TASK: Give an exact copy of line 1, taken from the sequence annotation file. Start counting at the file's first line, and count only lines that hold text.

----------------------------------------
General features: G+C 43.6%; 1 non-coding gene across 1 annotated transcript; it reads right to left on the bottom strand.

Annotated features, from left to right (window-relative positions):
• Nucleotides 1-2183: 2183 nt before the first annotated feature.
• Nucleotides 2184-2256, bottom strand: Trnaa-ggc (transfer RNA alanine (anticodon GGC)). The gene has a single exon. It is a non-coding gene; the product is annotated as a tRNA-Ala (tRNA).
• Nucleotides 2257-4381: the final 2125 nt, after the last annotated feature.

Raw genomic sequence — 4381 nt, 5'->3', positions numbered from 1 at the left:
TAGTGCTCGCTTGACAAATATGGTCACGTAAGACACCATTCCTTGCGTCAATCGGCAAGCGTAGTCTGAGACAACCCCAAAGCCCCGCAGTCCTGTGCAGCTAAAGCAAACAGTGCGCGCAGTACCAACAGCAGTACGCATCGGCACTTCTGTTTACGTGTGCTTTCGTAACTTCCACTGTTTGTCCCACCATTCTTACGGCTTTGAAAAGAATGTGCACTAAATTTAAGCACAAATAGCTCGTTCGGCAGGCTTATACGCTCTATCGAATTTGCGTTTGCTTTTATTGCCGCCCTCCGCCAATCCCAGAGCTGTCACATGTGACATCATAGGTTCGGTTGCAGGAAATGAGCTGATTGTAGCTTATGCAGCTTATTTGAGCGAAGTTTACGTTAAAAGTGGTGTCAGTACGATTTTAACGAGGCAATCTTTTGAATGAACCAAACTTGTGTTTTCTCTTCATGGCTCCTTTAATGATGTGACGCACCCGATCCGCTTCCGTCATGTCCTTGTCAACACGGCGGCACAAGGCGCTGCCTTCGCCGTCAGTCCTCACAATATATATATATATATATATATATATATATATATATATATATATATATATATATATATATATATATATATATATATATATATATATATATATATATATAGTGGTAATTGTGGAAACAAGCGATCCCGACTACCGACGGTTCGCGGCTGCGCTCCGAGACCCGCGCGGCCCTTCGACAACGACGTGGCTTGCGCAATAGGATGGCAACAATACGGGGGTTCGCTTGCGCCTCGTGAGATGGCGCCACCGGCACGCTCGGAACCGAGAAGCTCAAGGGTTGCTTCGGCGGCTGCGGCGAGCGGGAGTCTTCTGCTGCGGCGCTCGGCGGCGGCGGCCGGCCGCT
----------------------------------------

General features: G+C 43.6%; 1 non-coding gene across 1 annotated transcript; it reads right to left on the bottom strand.